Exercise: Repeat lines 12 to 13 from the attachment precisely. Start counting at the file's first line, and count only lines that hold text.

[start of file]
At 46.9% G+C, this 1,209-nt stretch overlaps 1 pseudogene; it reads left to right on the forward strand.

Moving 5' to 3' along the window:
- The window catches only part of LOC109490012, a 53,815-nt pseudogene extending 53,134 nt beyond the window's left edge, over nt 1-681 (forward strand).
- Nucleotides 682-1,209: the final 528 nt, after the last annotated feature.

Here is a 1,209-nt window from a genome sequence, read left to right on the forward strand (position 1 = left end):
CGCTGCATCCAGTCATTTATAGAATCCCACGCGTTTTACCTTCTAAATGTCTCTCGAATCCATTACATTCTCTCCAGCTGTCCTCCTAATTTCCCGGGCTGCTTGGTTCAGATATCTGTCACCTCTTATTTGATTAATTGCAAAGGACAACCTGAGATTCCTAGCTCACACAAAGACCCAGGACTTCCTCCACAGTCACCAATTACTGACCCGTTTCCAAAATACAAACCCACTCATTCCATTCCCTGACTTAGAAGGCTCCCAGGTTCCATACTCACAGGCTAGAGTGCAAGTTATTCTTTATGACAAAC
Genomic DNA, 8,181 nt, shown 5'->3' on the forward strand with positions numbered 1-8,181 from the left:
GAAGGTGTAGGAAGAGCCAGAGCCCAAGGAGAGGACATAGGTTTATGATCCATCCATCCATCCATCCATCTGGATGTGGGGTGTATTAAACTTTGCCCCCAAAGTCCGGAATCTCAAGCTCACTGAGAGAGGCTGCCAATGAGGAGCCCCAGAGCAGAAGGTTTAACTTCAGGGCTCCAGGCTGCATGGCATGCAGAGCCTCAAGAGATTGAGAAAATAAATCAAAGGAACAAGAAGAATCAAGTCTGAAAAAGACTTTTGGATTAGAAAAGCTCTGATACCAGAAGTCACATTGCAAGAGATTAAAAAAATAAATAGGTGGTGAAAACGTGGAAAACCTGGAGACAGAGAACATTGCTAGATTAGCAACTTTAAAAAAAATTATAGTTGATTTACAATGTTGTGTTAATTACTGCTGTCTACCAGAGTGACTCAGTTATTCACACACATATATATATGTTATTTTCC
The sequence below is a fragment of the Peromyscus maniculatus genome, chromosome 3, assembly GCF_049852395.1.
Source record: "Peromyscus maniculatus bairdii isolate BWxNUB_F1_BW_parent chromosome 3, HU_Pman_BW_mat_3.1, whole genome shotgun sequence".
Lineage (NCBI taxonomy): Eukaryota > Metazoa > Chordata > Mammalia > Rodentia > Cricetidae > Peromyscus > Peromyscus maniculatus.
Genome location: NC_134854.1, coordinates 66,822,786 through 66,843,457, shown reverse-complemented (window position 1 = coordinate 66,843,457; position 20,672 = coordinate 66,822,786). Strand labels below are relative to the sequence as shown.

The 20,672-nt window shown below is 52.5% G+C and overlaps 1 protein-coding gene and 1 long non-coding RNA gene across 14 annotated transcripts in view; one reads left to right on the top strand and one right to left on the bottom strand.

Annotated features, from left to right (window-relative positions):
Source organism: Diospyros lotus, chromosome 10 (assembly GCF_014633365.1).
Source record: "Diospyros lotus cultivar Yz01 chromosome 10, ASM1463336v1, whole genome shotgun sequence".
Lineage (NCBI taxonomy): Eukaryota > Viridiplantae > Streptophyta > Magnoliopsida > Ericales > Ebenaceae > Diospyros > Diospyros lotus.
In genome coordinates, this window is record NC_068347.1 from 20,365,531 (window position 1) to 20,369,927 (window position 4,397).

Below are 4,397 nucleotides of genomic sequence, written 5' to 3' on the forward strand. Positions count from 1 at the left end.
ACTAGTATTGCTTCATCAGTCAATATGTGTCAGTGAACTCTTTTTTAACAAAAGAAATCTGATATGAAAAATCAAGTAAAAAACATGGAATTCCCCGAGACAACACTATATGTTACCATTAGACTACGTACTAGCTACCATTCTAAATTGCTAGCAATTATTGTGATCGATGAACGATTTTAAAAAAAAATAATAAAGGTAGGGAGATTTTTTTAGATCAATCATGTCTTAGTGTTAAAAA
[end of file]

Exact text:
Genome location: NC_134854.1, coordinates 66,822,786 through 66,843,457, shown reverse-complemented (window position 1 = coordinate 66,843,457; position 20,672 = coordinate 66,822,786). Strand labels below are relative to the sequence as shown.

The 20,672-nt window shown below is 52.5% G+C and overlaps 1 protein-coding gene and 1 long non-coding RNA gene across 14 annotated transcripts in view; one reads left to right on the top strand and one right to left on the bottom strand.